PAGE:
she was unable to defray the expenses
attendant on her son's funeral, like a true'
Samaritan, he supplied them out of his
pocket, and followed the remains of
unhappy stranger that Providence had
cast upon his charity to the grave. In
accordance with Michael's last request,
he was buried in the cemetery of the En
Six years after these events took place,
Mr. XV called upon me at our place
Douro, and among other things told me
the death of Michael's uncle, Mr.
. Many things were mentioned by
Mr. W who happened to know him,
his disadvantage. "But of all his evil
acts," he said, "the worst thing I knew of
him was his evil conduct to his nephew."
" How was that ?" said I, as the death
bed of Michael Macbride rose distinctly
" It was a bad business. My house
keeper lived with the old man at the
time, and from her I heard all about it.
seems that he had been left guardian to
this boy, whom he brought out with him
some years ago into this country, together
with a little girl about two years younger,
who was a child of a daughter of his
mother by a former marriage, so that the
children were half-cousins to each other.
Elizabeth was a modest, clever little
creature, and grew up a very pretty girl.
Michael was strikingly handsome, and
had a fine talent for music, and in person
and manners wis far above his condition.
There was some property, to the amount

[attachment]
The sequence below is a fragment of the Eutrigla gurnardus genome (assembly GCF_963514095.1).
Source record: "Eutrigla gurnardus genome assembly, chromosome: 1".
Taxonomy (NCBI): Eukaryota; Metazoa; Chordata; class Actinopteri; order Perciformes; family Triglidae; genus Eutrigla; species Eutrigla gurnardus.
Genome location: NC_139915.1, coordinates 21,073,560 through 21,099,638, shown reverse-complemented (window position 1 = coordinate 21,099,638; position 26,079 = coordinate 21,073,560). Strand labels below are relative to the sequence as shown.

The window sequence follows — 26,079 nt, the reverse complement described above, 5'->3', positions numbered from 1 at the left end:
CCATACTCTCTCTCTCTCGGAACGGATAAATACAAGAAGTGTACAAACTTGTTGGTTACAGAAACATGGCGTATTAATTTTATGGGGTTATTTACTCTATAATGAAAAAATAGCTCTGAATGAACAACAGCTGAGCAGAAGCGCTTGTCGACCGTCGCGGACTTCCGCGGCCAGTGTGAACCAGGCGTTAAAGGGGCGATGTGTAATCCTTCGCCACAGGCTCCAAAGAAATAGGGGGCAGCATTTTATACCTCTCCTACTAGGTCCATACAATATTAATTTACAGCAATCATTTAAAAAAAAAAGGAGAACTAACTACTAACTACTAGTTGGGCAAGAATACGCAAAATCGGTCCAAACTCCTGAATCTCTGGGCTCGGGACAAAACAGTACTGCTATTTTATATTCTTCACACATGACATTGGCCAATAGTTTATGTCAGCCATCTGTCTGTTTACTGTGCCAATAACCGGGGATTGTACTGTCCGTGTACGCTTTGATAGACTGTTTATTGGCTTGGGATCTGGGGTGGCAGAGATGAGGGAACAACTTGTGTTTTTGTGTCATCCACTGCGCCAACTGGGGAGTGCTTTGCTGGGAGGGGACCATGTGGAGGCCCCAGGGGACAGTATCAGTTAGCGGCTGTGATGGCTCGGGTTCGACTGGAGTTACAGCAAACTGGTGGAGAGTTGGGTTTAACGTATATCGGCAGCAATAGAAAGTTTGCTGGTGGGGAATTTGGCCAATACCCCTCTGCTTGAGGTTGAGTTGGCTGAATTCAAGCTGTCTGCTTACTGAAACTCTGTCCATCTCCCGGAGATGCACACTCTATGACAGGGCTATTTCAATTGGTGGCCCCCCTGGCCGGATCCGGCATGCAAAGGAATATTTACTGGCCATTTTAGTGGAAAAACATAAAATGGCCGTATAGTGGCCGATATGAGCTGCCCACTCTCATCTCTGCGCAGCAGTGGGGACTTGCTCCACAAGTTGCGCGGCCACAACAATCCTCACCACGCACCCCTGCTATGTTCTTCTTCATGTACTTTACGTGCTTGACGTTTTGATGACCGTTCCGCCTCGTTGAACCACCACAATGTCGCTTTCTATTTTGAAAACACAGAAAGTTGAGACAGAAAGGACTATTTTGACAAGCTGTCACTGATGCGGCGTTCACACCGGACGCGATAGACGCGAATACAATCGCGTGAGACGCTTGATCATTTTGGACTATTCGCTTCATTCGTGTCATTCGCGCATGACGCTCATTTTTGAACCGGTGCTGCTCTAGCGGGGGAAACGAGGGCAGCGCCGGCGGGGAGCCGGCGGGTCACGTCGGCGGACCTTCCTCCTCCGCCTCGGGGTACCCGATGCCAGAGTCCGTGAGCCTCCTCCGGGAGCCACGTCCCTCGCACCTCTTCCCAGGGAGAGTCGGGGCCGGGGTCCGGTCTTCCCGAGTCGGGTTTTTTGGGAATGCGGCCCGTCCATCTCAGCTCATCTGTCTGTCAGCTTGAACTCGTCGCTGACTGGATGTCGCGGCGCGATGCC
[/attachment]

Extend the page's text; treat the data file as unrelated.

of several hundred pounds, coming to the
lad when he was twenty-one. This leg
acy had been left him by his grandfather,
and Mr. C was to invest it in land
for the boy's use. This for reasons best
known to himself, he neglected to do, and
brought the lad up to the service of the
altar, and continually urged him to be
come a priest. I his did not at all accord
with Michael's views and wishes, and he
obstinately refused to study for the holy
office, and told his uncle that he meant to
become a farmer as soon as he had ob
tained his majority.
" Living constantly in the same house,
and possessing congeniality of tastes and
pursuits, a strong affection had grown up
between Michael and his cousin, which
circumstance proved the ostensible reason
given by Mr. C for his ill conduct
to the young people, as by the laws of his
church thev were too near of kin to
marry. Finding that their attachment
was too strong to be wrenched asunder by
threat, and that they had actually formed
a design to leave him, and embrace the
Protestant faith, he confined the girl to her
chamber, without allowing her a fire, du
ring a severe winter. Her constitution,
naturally weak, sunk under these trials,
an! she died early in the spring of 1632,
without being allowed the melancholy sat
isfaction of seeing her lover before she
closed her brief life.
" Her death decided Michael's fate.
Rendered despera o by grief,the reproach
ed his bigoted uncle as the author of his
misery, and demanded of him a settlement
of his property, as is was his intention to
quit his roof forever. Mr. C laughed
at his reproaches, and treated his threats
with scorn, and finally cast him friendless
upon the world.
The poor fellow played very well up
on the flute, and possessed an excellent
tenor voice ; and, by means of these ac
complishments, he contrived for a few
weeks to obtain a precarious living.
"Broken-hearted and alone in the world
he soon fell a victim to hereditary disease
of the lungs, and died, I have been told,
at an hotel in Cobourg; and was buried
at the expense of Mr. S , the tavern-
keeper, out of charity."
" The latter part of your statement I
know to be correct ; and the whole of it
forcibly corroborates the account given
rne by the poor lad's mother. I was at
Michael's death-bed ; and if his life was
replete with sorrow and injustice, his last
hours were peaceful and happy."
I could now fully comprehend the
meaning of the sad stress laid upon the